For so long, Shaw heard so many consider the Rose Bowl ``out of reach'' for the rigorous academics university. Now that the Cardinal have accomplished the one goal Shaw sets every season, he doesn't want everybody celebrating the accomplishment too much.

After all, there are more games to be won, more trophies to hoist and perhaps even one more milestone to reach before Stanford could be considered a powerhouse to those who recognize only one accomplishment: a national title.

``Will coaches have to crack the whip to get guys motivated, or will we continue to be motivated even though we did win the Rose Bowl? Can we continue to push ourselves through success?'' Shaw said. ``We'll find out.''

---

Follow Antonio Gonzalez at: www.twitter.com/agonzalezAP

Carli Lloyd scores 2 and the US downs Chile 3-0 at the World Cup

uswnt.jpg
USA Today Sports Images

Carli Lloyd scores 2 and the US downs Chile 3-0 at the World Cup

Carli Lloyd scored a pair of goals for the United States in a somewhat subdued 3-0 victory over Chile that advanced the defending Women's World Cup champions to the round of 16.

The United States was criticized after its record-breaking 13-0 rout of Thailand when players celebrated goals even after the victory was well in hand. The Americans were more muted in this one, and all three goals were in the first half.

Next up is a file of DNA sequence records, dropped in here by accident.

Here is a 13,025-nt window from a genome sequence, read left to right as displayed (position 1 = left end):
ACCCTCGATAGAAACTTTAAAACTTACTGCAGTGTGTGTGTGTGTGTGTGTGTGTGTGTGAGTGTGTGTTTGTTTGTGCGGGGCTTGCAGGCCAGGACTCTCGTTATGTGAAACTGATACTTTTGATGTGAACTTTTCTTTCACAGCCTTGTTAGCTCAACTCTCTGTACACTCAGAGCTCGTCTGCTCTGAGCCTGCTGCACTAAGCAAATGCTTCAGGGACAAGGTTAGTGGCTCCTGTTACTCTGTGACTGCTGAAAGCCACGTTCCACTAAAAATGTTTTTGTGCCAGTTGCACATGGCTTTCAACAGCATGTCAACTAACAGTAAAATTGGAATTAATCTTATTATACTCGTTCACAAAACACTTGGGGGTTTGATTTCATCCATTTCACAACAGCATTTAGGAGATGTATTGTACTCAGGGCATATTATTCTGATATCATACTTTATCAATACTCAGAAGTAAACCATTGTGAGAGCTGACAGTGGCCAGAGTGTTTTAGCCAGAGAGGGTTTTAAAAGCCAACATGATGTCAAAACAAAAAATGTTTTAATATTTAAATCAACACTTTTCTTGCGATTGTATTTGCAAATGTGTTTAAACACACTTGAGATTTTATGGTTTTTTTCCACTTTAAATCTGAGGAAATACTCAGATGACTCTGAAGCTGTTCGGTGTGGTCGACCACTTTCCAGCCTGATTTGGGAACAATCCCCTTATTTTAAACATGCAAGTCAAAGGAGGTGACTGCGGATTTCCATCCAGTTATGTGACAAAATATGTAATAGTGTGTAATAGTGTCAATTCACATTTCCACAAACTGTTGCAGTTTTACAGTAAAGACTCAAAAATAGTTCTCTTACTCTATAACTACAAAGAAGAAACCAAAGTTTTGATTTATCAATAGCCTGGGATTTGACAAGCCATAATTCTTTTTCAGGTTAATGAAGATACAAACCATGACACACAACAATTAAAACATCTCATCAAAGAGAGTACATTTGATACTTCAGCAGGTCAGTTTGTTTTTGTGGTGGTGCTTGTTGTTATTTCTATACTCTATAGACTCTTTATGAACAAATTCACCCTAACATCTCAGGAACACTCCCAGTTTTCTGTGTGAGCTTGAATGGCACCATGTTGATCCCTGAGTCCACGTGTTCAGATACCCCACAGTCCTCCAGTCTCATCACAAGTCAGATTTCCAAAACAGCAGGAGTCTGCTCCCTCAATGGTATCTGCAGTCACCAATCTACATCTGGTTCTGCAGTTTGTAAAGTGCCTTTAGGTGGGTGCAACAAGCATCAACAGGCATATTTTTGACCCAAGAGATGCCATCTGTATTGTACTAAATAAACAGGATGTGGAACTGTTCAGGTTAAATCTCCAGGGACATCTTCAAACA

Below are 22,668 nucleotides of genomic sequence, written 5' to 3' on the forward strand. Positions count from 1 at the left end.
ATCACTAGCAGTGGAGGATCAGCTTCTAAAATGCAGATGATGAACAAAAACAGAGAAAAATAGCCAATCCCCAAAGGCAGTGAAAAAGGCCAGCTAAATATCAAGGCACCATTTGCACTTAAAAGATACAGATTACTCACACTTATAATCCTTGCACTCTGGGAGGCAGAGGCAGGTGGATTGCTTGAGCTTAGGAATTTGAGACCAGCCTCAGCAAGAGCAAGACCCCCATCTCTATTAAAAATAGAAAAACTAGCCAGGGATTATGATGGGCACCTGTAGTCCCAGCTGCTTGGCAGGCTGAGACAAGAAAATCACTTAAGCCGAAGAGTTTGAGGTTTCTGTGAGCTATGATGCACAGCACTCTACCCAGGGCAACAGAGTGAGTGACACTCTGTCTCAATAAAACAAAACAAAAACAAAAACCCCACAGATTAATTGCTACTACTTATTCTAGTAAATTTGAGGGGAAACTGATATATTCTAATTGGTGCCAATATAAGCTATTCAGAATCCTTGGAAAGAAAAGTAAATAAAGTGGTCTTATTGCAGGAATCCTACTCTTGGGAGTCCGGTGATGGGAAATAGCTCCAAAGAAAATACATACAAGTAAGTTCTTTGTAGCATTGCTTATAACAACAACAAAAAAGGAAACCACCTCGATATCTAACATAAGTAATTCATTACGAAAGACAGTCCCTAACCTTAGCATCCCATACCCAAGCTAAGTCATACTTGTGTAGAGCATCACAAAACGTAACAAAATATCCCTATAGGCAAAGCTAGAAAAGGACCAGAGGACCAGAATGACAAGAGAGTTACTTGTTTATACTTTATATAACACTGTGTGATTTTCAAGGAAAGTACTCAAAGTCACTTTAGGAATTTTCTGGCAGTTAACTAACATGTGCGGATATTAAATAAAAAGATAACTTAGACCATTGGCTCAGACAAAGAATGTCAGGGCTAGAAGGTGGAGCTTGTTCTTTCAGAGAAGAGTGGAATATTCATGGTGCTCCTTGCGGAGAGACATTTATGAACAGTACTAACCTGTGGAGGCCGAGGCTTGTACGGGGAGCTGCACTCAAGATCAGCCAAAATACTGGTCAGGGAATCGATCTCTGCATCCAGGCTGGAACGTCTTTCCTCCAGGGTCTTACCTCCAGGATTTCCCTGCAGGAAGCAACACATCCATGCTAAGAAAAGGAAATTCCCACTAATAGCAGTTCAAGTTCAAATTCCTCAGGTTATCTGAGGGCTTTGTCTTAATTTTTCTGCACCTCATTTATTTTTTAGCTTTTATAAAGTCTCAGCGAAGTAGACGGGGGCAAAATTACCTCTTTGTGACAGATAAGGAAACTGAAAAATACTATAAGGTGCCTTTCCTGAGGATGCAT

Sweden also advanced out of Group F with a victory 5-1 victory over Thailand earlier Sunday in Nice. Japan, playing in Group D with England, also went through to the knockout stage because both the United States and Sweden won.

Lloyd earned the start after coming in off the bench in the opener, and in the 11th minute became the first player to score in six straight World Cup matches.

She added another on a header off a corner in the 35th minute for her 10th career World Cup goal, which moved her into third on the all-time U.S. list behind Abby Wambach (14) and Michelle Akers (12).

Four years ago at the World Cup in Canada, Lloyd scored three goals in the opening 16 minutes of the finale to lead the United States to a 5-2 victory over Japan for the team's third overall title.